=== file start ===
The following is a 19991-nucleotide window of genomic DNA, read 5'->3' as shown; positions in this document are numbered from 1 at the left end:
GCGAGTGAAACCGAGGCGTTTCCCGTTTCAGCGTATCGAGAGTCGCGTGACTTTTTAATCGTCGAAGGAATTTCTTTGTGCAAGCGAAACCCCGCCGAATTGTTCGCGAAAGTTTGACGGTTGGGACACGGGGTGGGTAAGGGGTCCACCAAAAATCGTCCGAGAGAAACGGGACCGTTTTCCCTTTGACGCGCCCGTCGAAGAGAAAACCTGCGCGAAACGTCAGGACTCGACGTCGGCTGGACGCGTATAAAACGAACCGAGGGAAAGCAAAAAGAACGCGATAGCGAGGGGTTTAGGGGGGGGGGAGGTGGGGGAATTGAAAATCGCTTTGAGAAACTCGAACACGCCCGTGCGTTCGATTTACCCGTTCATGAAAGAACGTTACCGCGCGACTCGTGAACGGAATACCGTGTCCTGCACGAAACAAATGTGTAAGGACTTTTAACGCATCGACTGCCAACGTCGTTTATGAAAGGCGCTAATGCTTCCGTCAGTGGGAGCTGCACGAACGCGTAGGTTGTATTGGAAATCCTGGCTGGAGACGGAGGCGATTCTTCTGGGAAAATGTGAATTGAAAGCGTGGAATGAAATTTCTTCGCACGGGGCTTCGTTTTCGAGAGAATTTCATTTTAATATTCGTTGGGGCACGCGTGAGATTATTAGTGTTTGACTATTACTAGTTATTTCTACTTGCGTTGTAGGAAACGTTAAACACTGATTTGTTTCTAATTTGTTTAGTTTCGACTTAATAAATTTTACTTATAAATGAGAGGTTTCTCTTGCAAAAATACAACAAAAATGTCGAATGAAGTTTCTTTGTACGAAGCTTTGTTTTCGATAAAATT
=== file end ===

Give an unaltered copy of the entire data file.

The following is a 19991-nucleotide window of genomic DNA, read 5'->3' as shown; positions in this document are numbered from 1 at the left end:
GCGAGTGAAACCGAGGCGTTTCCCGTTTCAGCGTATCGAGAGTCGCGTGACTTTTTAATCGTCGAAGGAATTTCTTTGTGCAAGCGAAACCCCGCCGAATTGTTCGCGAAAGTTTGACGGTTGGGACACGGGGTGGGTAAGGGGTCCACCAAAAATCGTCCGAGAGAAACGGGACCGTTTTCCCTTTGACGCGCCCGTCGAAGAGAAAACCTGCGCGAAACGTCAGGACTCGACGTCGGCTGGACGCGTATAAAACGAACCGAGGGAAAGCAAAAAGAACGCGATAGCGAGGGGTTTAGGGGGGGGGGAGGTGGGGGAATTGAAAATCGCTTTGAGAAACTCGAACACGCCCGTGCGTTCGATTTACCCGTTCATGAAAGAACGTTACCGCGCGACTCGTGAACGGAATACCGTGTCCTGCACGAAACAAATGTGTAAGGACTTTTAACGCATCGACTGCCAACGTCGTTTATGAAAGGCGCTAATGCTTCCGTCAGTGGGAGCTGCACGAACGCGTAGGTTGTATTGGAAATCCTGGCTGGAGACGGAGGCGATTCTTCTGGGAAAATGTGAATTGAAAGCGTGGAATGAAATTTCTTCGCACGGGGCTTCGTTTTCGAGAGAATTTCATTTTAATATTCGTTGGGGCACGCGTGAGATTATTAGTGTTTGACTATTACTAGTTATTTCTACTTGCGTTGTAGGAAACGTTAAACACTGATTTGTTTCTAATTTGTTTAGTTTCGACTTAATAAATTTTACTTATAAATGAGAGGTTTCTCTTGCAAAAATACAACAAAAATGTCGAATGAAGTTTCTTTGTACGAAGCTTTGTTTTCGATAAAATT